In the parallel hubbubs over the government shutdown and the rollout of the Affordable Care Act, a lot of hot air is being expended by Republicans about their sudden interest delaying the individual mandate in order to “fix” problems in the new healthcare law. As if they truly had an interest in fixing anything (other than “fixing” voter ID laws that aren’t broken to begin with).
Let’s get real. Republicans don’t want to delay Obamacare to tinker with it or improve it. They simply want to delay the law’s implementation so they can run against it in the 2014 midterms and hopefully regain the Senate on that issue, then try to kill the law afterward.
And once victorious, they’ll turn their sites on Social Security and Medicare. That’s the game plan. That’s their ultimate goal.
But if there are some sincere Republicans who seriously want to talk about fixes to the flaws in the ACA, I’m game. Let’s talk about them.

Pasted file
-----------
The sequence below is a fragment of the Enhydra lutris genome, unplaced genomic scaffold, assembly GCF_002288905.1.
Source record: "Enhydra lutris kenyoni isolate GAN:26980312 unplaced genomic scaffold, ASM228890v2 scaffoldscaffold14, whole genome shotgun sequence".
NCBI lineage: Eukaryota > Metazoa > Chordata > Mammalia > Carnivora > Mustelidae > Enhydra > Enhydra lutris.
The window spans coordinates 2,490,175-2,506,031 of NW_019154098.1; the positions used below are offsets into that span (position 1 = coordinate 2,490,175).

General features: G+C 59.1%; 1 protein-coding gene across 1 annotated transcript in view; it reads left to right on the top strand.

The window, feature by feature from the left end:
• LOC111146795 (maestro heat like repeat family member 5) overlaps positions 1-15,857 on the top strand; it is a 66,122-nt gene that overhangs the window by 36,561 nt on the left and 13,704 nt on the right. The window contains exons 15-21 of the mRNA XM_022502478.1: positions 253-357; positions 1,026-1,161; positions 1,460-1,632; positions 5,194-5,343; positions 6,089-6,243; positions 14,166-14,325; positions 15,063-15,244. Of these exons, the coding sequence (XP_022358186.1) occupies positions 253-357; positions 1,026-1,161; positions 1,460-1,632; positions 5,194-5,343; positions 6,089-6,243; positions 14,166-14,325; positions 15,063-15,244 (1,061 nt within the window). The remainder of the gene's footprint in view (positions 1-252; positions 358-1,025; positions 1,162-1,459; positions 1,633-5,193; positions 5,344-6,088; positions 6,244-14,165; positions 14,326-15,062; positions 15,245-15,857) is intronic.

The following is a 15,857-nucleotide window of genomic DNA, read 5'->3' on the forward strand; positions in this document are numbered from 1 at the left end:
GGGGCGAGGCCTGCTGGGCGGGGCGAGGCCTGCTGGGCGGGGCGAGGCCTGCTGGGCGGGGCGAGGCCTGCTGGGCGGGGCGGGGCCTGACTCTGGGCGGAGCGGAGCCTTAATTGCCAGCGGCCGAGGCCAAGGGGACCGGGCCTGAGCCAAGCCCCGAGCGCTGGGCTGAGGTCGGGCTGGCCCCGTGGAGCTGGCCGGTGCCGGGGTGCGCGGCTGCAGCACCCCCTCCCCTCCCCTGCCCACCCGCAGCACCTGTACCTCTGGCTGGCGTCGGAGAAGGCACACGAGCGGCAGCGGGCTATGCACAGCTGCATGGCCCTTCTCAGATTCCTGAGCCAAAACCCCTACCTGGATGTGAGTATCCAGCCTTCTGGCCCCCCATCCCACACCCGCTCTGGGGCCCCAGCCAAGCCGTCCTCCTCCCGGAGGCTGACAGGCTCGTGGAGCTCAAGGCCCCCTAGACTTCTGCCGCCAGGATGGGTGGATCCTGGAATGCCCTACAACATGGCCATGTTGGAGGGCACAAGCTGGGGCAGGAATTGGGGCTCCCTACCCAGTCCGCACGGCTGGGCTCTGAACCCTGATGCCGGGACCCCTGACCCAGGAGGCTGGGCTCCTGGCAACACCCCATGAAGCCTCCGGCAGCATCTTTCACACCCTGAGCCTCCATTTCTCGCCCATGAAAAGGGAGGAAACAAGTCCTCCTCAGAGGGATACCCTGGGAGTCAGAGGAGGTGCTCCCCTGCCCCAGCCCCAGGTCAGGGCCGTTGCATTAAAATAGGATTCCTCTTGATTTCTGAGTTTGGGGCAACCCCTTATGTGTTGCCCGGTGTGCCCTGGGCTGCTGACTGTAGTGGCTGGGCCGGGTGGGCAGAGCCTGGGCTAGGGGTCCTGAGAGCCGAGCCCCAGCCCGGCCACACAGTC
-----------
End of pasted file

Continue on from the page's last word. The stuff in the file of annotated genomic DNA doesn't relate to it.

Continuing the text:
Five easy fixes
Here are 5 potential tweaks to Obamacare that Congress could pass within days – even after the law takes effect on January 1, 2014 – that would greatly improve how it works:
- Remove the rule that allows companies with less than 50 employees to be exempt from offering coverage and replace it with a gross revenues cut off, so that only companies below a defined gross revenues cap (say, $5,000,000) would be exempt. That would stop companies from laying off or limiting hires to avoid having to offer health coverage. No CEO is going to deliberately limit his company’s gross revenues just to avoid Obamacare.
- Rewrite the section that says employees working under 30 hours per week are excepted from coverage, which encourages employers to cut workers’ hours, and replace it with a two tier standard that says employees working 18-30 hours must be offered the lowest cost healthcare plan. Employees under 18 hours would not have to be covered. I doubt that companies would want to double their workforce just to avoid the costs of Obamacare. The cost of training and turnover would outweigh it.
- Fix the family glitch, caused by a drafting error in the original bill, by changing the words “self-only” to “individual or family.” That simple word change would expand coverage for an additional 500,000 children.